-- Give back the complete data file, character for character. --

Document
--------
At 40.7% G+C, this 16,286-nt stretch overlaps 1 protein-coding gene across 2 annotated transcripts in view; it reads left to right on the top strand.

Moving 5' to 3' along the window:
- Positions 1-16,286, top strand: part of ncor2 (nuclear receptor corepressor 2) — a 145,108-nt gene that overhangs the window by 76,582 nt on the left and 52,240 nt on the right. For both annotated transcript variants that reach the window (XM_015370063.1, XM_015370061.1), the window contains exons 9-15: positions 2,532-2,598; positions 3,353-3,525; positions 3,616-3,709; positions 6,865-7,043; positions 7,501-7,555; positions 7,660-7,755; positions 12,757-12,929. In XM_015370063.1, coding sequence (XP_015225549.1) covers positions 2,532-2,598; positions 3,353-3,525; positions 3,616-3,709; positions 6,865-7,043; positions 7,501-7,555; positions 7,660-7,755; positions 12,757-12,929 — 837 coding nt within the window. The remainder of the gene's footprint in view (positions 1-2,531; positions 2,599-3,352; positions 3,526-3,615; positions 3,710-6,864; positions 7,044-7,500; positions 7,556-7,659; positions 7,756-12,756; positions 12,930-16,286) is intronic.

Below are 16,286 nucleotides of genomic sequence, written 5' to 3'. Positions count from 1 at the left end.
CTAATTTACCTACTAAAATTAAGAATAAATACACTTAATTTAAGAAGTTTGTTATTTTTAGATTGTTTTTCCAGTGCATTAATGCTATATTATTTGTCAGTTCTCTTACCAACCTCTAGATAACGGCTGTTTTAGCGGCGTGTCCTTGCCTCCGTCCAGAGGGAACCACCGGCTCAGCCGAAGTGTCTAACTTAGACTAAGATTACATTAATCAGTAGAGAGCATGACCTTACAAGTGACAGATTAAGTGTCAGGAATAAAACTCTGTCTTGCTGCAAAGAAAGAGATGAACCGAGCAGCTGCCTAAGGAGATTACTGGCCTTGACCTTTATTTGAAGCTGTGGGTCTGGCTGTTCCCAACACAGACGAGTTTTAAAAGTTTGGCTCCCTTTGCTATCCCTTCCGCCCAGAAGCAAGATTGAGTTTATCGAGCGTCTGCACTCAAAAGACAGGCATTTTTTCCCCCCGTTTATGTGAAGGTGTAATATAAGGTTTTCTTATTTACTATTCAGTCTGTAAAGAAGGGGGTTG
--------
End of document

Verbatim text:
At 40.7% G+C, this 16,286-nt stretch overlaps 1 protein-coding gene across 2 annotated transcripts in view; it reads left to right on the top strand.

Moving 5' to 3' along the window:
- Positions 1-16,286, top strand: part of ncor2 (nuclear receptor corepressor 2) — a 145,108-nt gene that overhangs the window by 76,582 nt on the left and 52,240 nt on the right. For both annotated transcript variants that reach the window (XM_015370063.1, XM_015370061.1), the window contains exons 9-15: positions 2,532-2,598; positions 3,353-3,525; positions 3,616-3,709; positions 6,865-7,043; positions 7,501-7,555; positions 7,660-7,755; positions 12,757-12,929. In XM_015370063.1, coding sequence (XP_015225549.1) covers positions 2,532-2,598; positions 3,353-3,525; positions 3,616-3,709; positions 6,865-7,043; positions 7,501-7,555; positions 7,660-7,755; positions 12,757-12,929 — 837 coding nt within the window. The remainder of the gene's footprint in view (positions 1-2,531; positions 2,599-3,352; positions 3,526-3,615; positions 3,710-6,864; positions 7,044-7,500; positions 7,556-7,659; positions 7,756-12,756; positions 12,930-16,286) is intronic.

Below are 16,286 nucleotides of genomic sequence, written 5' to 3'. Positions count from 1 at the left end.
CTAATTTACCTACTAAAATTAAGAATAAATACACTTAATTTAAGAAGTTTGTTATTTTTAGATTGTTTTTCCAGTGCATTAATGCTATATTATTTGTCAGTTCTCTTACCAACCTCTAGATAACGGCTGTTTTAGCGGCGTGTCCTTGCCTCCGTCCAGAGGGAACCACCGGCTCAGCCGAAGTGTCTAACTTAGACTAAGATTACATTAATCAGTAGAGAGCATGACCTTACAAGTGACAGATTAAGTGTCAGGAATAAAACTCTGTCTTGCTGCAAAGAAAGAGATGAACCGAGCAGCTGCCTAAGGAGATTACTGGCCTTGACCTTTATTTGAAGCTGTGGGTCTGGCTGTTCCCAACACAGACGAGTTTTAAAAGTTTGGCTCCCTTTGCTATCCCTTCCGCCCAGAAGCAAGATTGAGTTTATCGAGCGTCTGCACTCAAAAGACAGGCATTTTTTCCCCCCGTTTATGTGAAGGTGTAATATAAGGTTTTCTTATTTACTATTCAGTCTGTAAAGAAGGGGGTTG